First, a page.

A Roman Empire (#39)


Hey everyone, and welcome to Week 39!

New puzzle up, and I think it’s very “theme-aggressive”. Hopefully that makes more sense when you’re solving it. For the five theme answers, the 2 9- and the 16-letter entries were set, but finding two more that would be good theme entries would slightly harder, but I think the five answers here are great. Hope you enjoy it.

Lots of announcements, so let’s get rolling.

1) Lollapuzzoola 8 is August 8th. You should go to it if at all possible. Sadly, I can’t be there in person (School, am I right?), but I will be buying the At-Home Division. No matter what, you needs to get these puzzles.

2) Big thanks to constructor Andrew Ries over at Aries Puzzles for including me in his recent recap of indie puzzles. He also had a succinct tweet about the recap that went like this:


So, this was one of the most awesome tweets I’ve ever read. And I appreciate friend-of-the-show Neville Fogarty for favoriting it.

I especially enjoyed his line on the recap reading “Chris is a budding constructor whose skills have noticeably improved over the last few months”. While I agree I’ve gotten better over the last few months, I started to wonder if there was a tipping point for the website. In my best guess, I’m going to say that #24 was the beginning of the mass improvement. One major factor in this estimation comes from when Matt Gaffney included the URL to this blog in a puzzle the Friday before #24 was published. Since then, I’ve had better web traffic, and it means that I’m more on my A-game. So, I think I’ve done better as a constructor in the sense that more people are now watching mean, and I REALLY don’t want to screw up.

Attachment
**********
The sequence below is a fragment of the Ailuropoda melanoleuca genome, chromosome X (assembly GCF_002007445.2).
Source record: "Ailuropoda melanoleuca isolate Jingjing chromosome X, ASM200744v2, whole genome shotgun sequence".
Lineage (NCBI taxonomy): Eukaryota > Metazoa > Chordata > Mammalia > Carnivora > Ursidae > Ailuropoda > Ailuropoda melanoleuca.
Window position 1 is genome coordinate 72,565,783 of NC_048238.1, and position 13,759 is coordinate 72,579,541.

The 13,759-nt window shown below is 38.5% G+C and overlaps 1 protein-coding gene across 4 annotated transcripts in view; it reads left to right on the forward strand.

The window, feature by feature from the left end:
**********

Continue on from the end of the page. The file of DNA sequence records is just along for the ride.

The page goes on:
And hey, you get better when you go along. I’ve written four puzzle hunts (so far!) as a part of the USC Puzzle Hunt. When I was recently trying to list my favorites, almost all of them came from the 2014 and 2015 Hunts, as opposed to the 2012 and 2013 Hunts. While those early puzzle hunts have lots of great ideas and puzzles, the more recent ones are more refined and just better in general. I think the same thing can be said about my crossword writing. I made this blog so that I could get better at crossword writing. And I do indeed think I’m getting better.

Again, thanks Andrew for the kind praise!

3) Speaking of puzzle hunts, I got my coin for winning the MIT Mystery Hunt in the mail this week!


Thanks to teammate Rachel Groynom (known to you NPLers as Rock*) for shipping it to me.

4) In the puzzle recommendation section, I want to promote Jeff Chen’s AV Club puzzle “Wearing Thin” found here, and friend-of-the-show Erik Agard’s puzzle “Themeless 36” found here. Both of those were a ton of fun to solve.

Also, Patrick Berry’s recent puzzle “Middle of the Road” (found here) is apparently the greatest thing since crossed bread. I’m sure it is an amazing puzzle, but I don’t know for sure since I haven’t solved it. Unfortunately, two of my weakest puzzle areas are cryptics and logic, so this one hits me twice. However, those puzzle people who are good at those things have praised it as an all-time greatest. So, be sure to check it out, and I’ll let you know if I crack it.

5) Next week puzzle is #40 which means we’ll have a meta! And like I promised last time after the extremely hard award-nominated meta from last time, next week’s puzzle will play like a MGWCC Week 1. Then the week after, #41, will be a variety edition! I’ll be posting a meta suite in lieu of a crossword. The suite plays similar to a Panda Magazine edition, and was written for some co-workers of mine. Don’t worry, it’ll be easy.

6) As you Internet-savvy people know, Alexa.com is a website that ranks websites by amount of traffic and links, which can now be found in list form. Google is globally ranked #1. Youtube is #3. Alexa itself is #2,132.